With todays advanced technology, and well developed methods of producing energy, we finally have cars on the market that create zero emissions. This is not a typo, in fact the only kind of waste or by product these cars produce is water vapor. Talk about keeping it green. With companies like Toyota, Honda, and others creating such vehicles, could this truly become the vehicle for future generations?
These cars are powered by hydrogen gas and are commonly known as hydrogen gas fuel cell cars. With driving ranges of 250 to 370 miles per tank, these cars are not far off from your average gas engined car which has a range of about 400 miles per tank. Now while these hydrogen fuel cell cars are very similar in some ways to your average gas powered vehicle, there are some ways in which the two are completely different, especially in the Honda Clarity.
Some key major differences begin with the engine. The hydrogen gas fuel cell car does not have an engine, and in fact makes no noise whatsoever. With no noise or vibration due to the lack of an engine, the ride is smooth, quiet, and emission free. With the batteries stored under the seats and the fuel cells under the hood that actually generate the electricity from turning the gas into water, the car has a lot of space for carrying people and their cargo by the convenient planning of where to place all of these important parts.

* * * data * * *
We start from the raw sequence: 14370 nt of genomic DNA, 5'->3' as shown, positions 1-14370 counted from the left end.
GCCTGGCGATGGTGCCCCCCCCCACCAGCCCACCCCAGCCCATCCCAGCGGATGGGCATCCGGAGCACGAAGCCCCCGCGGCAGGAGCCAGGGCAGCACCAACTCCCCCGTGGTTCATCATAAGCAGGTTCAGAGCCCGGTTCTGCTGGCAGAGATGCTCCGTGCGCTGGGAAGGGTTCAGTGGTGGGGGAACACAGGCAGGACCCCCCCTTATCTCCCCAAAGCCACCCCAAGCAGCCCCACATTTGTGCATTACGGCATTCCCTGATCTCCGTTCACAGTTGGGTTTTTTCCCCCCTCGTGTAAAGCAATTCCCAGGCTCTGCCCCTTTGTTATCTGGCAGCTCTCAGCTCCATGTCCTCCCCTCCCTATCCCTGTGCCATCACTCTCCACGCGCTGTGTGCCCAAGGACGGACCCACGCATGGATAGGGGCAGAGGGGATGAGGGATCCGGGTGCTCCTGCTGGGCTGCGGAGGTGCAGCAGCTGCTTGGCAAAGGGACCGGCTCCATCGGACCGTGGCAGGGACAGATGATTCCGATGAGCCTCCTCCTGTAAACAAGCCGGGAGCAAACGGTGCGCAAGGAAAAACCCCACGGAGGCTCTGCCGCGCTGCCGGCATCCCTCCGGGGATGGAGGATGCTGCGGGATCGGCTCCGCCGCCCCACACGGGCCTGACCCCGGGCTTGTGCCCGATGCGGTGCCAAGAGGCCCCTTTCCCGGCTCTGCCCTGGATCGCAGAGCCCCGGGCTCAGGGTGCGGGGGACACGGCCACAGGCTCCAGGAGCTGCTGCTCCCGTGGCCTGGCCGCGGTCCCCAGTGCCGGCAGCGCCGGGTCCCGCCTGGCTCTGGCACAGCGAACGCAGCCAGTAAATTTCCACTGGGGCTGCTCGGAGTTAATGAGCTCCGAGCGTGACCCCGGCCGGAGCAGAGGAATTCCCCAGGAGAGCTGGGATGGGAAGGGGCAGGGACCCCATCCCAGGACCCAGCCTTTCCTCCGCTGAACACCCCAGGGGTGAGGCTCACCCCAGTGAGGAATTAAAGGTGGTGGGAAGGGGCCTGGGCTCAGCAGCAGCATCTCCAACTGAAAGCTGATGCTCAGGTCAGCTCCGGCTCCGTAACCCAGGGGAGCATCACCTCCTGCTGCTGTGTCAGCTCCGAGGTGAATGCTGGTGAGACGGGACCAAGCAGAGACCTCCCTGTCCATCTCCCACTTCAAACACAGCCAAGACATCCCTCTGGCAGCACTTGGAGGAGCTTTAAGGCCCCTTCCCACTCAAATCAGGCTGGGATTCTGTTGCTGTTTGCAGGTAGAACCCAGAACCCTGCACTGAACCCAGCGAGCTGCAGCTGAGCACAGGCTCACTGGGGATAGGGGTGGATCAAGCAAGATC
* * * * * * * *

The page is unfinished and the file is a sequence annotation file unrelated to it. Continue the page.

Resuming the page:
With refueling being an important aspect to any vehicle, one must take into account the limited refueling stations for such cars, which are currently only available in the state of California, and purchasing the vehicle is not an option; only lease. With about 26 refueling stations in California, one cannot travel too far in order to remain in driving range of a refueling station.
So as we can see, with hydrogen gas fuel cell cars, the positive outcomes come with a price and a slight negativity to it. Would you really want to be limited to a maximum range of about 370 miles without refueling with hydrogen fuel, just so that you can “save the environment?” I guess in the end it is truly up to the consumer.